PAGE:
Frequently Asked Questions About Pediatric Palliative Care

What is pediatric palliative care?

Palliative care is care that focuses on improving the quality of life for people with serious illnesses. Pediatric palliative care is specialized care for children and young adults who have been diagnosed with a serious illness. Palliative care can help patients find relief from the symptoms and stress that might be related to having a serious illness. Palliative care can also provide support to the parents, family, and loved ones of a child or young adult who has a serious illness.

Who can receive pediatric palliative care?

Any child with a serious illness may receive pediatric palliative care. Their families may also receive palliative care.

Who provides pediatric palliative care?

Palliative care is delivered by a team of doctors, nurses, and other caring people like social workers, chaplains, nutritionists, pharmacists, therapists, and others. A pediatric palliative care team may also include child life specialists and therapists who specialize in the unique needs of young people.

What types of services can a child expect from palliative care?

The goal of the palliative care team is to find ways for a child to be as comfortable as possible and as independent as he/she wants to be and to provide parents and loved ones with the support they need. Aspects of pediatric palliative care might include:

  • Meeting with the palliative care team about how to manage an illness including with medication or other therapies;
  • Meeting with social workers to find ways to talk about the illness;
  • Collaborating with the palliative care team to make a plan that is built on the patient and family's wishes;
  • Helping a child continue to be a child even during a serious illness;
  • Receiving various therapies, including animal, art, music, massage, physical, or occupational therapy;
  • Helping a family address practical concerns related to caregiving as well as financial or legal concerns.

When can a child start receiving palliative care?

Palliative care can be provided at any stage of a serious illness from diagnosis on.

Where can a child receive palliative care?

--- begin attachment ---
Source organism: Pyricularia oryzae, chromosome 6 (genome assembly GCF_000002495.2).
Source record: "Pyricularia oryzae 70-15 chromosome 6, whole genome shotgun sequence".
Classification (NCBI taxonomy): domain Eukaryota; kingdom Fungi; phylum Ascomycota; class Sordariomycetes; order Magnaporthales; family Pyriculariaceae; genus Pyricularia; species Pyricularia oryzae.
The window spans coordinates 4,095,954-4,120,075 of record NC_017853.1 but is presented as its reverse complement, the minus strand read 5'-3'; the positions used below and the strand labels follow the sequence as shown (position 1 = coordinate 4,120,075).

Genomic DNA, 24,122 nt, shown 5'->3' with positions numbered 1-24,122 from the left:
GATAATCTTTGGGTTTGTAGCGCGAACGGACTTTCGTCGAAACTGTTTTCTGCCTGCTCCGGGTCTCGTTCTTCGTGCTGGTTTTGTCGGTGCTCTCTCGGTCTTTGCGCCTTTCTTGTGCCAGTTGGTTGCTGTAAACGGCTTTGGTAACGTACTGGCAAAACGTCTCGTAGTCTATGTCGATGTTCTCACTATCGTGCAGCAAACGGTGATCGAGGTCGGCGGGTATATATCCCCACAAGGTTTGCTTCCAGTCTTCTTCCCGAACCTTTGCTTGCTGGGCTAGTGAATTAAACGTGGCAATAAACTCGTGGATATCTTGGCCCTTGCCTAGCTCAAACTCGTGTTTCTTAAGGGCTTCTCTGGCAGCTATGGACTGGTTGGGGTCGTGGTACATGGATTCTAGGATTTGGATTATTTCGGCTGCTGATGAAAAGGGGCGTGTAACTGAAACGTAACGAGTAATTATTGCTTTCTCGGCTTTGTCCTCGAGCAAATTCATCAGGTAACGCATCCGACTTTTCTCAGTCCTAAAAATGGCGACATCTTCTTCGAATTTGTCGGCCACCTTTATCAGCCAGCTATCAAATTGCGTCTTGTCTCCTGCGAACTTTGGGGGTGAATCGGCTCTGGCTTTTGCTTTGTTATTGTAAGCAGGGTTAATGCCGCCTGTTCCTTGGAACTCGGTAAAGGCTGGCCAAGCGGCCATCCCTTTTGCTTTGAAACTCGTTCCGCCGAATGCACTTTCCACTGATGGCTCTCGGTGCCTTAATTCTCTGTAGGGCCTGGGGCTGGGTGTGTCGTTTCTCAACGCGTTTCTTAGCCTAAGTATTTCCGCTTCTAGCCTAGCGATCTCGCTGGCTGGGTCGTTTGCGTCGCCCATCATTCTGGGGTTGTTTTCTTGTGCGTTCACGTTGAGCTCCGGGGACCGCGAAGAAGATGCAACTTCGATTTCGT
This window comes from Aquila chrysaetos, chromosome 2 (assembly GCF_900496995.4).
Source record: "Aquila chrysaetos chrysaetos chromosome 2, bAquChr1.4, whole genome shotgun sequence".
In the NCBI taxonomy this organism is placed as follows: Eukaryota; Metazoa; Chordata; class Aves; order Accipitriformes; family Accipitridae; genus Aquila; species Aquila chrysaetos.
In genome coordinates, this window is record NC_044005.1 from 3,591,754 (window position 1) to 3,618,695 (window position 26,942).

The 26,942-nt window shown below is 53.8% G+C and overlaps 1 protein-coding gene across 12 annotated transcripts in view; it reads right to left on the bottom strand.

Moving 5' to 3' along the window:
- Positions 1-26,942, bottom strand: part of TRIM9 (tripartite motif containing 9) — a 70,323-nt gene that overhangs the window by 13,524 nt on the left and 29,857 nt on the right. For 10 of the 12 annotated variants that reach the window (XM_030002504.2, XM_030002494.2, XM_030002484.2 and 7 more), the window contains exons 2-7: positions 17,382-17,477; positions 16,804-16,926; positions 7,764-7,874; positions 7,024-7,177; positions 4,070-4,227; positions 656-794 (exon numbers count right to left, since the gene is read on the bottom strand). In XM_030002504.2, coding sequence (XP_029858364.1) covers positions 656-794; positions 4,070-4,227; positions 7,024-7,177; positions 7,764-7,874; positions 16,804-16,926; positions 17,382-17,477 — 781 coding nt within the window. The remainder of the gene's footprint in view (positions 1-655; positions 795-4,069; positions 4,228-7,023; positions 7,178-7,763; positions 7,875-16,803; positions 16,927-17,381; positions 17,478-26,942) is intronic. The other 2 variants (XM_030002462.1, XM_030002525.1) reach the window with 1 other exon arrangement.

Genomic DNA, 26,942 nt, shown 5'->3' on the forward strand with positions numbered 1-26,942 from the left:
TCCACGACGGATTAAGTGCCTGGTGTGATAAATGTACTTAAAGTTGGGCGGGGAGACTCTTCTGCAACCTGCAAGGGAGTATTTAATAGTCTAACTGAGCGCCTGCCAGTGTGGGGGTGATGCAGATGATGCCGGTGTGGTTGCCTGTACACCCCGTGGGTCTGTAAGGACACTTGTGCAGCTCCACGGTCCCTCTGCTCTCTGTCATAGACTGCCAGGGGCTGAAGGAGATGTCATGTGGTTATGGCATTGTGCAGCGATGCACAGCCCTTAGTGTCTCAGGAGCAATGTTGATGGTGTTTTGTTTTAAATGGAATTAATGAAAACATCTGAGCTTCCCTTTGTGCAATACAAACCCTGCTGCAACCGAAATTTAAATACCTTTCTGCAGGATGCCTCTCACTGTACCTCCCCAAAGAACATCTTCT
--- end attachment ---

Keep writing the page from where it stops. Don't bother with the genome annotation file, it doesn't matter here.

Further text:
There are a variety of places where you may access pediatric palliative care. Services are flexible and based on the needs of the patient. Pediatric palliative care may be provided by:

  • Hospitals with palliative care consult teams;
  • Outpatient palliative care clinics;
  • Home care agencies;
  • Cancer centers;
  • Pilot programs throughout Greater Minnesota.

Can a child still receive treatments if he or she is receiving palliative care?

Yes, a child can receive treatments while receiving palliative care.

What is the difference between palliative care and hospice?

Palliative care can be provided to a patient who is still receiving care aimed at curing or reversing the effects of a serious illness. Hospice care is generally provided for patients who are diagnosed with a terminal illness and are likely in the final six months of their lives. Hospice patients have elected to forgo or stop other treatments and focus on treatment of symptoms or "comfort care" in the last days, weeks, or months of life. Patients may transition from palliative care to hospice care if they and their doctor determine that hospice care is more appropriate.

Click here to learn more about when to seek hospice

How do I find pediatric palliative care specialists in my area?

Talk to a doctor to find pediatric palliative care services in your area for a child and/or family.

Who pays for pediatric palliative care?

In general, pediatric palliative care services are covered by usual forms of payment for medical services. Some palliative care services may be covered by Medical Assistance, MinnesotaCare, private insurance or managed care programs. Click here for more information on paying for pediatric palliative care.

Click here to learn more about paying for pediatric palliative care